Senator Champagne Urges Governor to Listen to Advocates, Expand Nursing Home Visitation for All Residents

August 28, 2020

Sen. Champagne joined with all 14 members of the Connecticut Senate Republican Caucus to urge the Governor to listen to advocates who say the state’s nursing home visitation policy is not enough to combat the dangers of social isolation on the health and wellbeing of nursing home residents

HARTFORD – Today State Senator Dan Champagne (R-35)  joined with all 14 members of the Connecticut Senate Republican Caucus wrote to Governor Ned Lamont asking him to reconsider his administration’s policies on nursing home visitation to allow for safe indoor family visits for all residents, not just residents who are near death or who have recently declined.

“The elderly in our nursing homes do not have time on their side, and they deserve to be able to see their loved ones. The negative impact of isolation on mental and physical health can be just as dangerous as the pandemic itself and must not be overlooked,” the Republican senators wrote in a letter outlining the dangers of continued isolation from family on vulnerable seniors’ physical and mental health citing research on social isolation and personal accounts from constituents.

“We appreciate the guidance from the Department of Public Health issued yesterday which clarifies how outdoor visits should occur and expands ‘compassionate care visits’… However, the order falls short of allowing for visits between nursing home residents and family members before a decline in physical health or wellbeing occurs,” the lawmakers wrote. “Visits with loved ones should not have to wait until a person’s health has further deteriorated. The value of family visits is that they can help prevent such deterioration from occurring in the first place.”

“While many of the measures you have taken are well intentioned, some in regard to our nursing homes are deeply disturbing and the policies in place do not acknowledge the resulting damage and the risk residents experience. Some of these effects are just as damaging to a person’s wellbeing as the COVID-19 virus itself, speeding up decline, diminishing capacity, and negatively impacting other aspects of personal health. Your actions have been tied exclusively to the virus, as if the virus is the only threat seniors in nursing homes face when it comes to their health and wellbeing. There are other threats that need attention too,” the senators wrote to the Governor.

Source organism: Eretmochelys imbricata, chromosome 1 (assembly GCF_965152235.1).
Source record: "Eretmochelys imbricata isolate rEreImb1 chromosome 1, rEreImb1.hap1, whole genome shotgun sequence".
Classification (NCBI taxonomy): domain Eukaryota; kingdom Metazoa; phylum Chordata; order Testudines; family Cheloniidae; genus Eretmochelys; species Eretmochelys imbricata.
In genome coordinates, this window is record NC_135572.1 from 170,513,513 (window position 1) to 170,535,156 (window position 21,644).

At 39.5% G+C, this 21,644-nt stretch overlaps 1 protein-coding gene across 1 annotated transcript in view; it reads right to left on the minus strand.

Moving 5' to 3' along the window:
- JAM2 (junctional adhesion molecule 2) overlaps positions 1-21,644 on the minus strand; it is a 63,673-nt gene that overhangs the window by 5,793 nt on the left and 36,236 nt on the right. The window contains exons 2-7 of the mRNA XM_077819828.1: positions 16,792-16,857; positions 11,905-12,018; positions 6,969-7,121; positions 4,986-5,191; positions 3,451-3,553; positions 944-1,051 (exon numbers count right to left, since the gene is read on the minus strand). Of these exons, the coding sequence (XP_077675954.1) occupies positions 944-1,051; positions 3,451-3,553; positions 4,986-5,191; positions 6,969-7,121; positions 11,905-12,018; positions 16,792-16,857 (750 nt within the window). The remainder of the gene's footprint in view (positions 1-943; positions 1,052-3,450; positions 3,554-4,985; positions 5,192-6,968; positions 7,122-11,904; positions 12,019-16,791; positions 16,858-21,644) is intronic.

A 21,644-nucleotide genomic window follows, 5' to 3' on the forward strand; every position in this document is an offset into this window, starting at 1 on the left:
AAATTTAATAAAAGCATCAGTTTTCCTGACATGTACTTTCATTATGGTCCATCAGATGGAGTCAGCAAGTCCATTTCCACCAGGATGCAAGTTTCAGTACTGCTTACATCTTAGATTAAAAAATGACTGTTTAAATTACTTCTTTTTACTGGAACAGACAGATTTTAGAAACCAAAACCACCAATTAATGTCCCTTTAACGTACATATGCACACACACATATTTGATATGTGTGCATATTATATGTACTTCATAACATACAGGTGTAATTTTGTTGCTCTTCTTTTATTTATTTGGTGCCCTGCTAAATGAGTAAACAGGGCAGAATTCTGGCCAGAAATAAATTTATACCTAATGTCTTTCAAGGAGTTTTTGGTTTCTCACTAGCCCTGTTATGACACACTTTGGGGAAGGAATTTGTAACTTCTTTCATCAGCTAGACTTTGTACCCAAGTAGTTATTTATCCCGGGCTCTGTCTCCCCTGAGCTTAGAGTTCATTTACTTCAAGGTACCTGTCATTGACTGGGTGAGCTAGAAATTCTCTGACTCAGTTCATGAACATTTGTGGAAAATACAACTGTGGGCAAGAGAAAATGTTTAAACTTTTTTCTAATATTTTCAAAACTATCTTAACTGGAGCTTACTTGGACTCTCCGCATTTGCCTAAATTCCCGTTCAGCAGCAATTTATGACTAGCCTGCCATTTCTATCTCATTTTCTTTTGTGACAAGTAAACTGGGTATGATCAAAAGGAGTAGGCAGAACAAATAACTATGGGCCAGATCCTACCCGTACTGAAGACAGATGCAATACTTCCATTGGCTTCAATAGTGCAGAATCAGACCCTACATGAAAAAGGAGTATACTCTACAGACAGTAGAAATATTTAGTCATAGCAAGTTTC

“We believe it is imperative that yesterday’s order be expanded so that family visits can be prioritized for all nursing home residents. Family members and loved ones are the ‘eyes and ears’ of elderly individuals, especially persons suffering from Alzheimer’s disease or dementia. When a person with dementia does not have the ability to interact with their loved ones and what is familiar to them, their capacity diminishes, further accelerating decline. Forcing a person to wait until their capacity diminishes to see their family is the complete opposite strategy of patient centered care we should be embracing. With family members not being allowed to visit, other health issues can go unnoticed and worsen.”

The lawmakers raised the following concerns regarding yesterday’s new guidance:

  • The order issued yesterday still does not allow for visitation for residents who are not near death and who would prefer to have an in-person visit indoors due to reasons such as mobility issues. The order only allows for indoor visits when a resident is near death or has seen a significant decline in health. This ignores the importance of family visits in preventing deterioration of physical and mental health.
  • The order does not address what happens when the weather turns colder in a few months and outdoor visits can no longer occur.
  • Compassionate care visits can only occur if a facility has not had a positive COVID-19 test in the past 14 days. If someone is near death on day 13 of no COVID-19 cases they can’t be visited. However, when visits do occur, they “shall be permitted without regard for strict social distancing requirements, allowing the resident and the visitors to touch each other, provided the resident and the visitors wear all appropriate personal protection equipment throughout the visit, as identified and provided by the nursing home facility in accordance with its visitation policy.” This seems to be inconsistent policy.

Click here to read the full letter.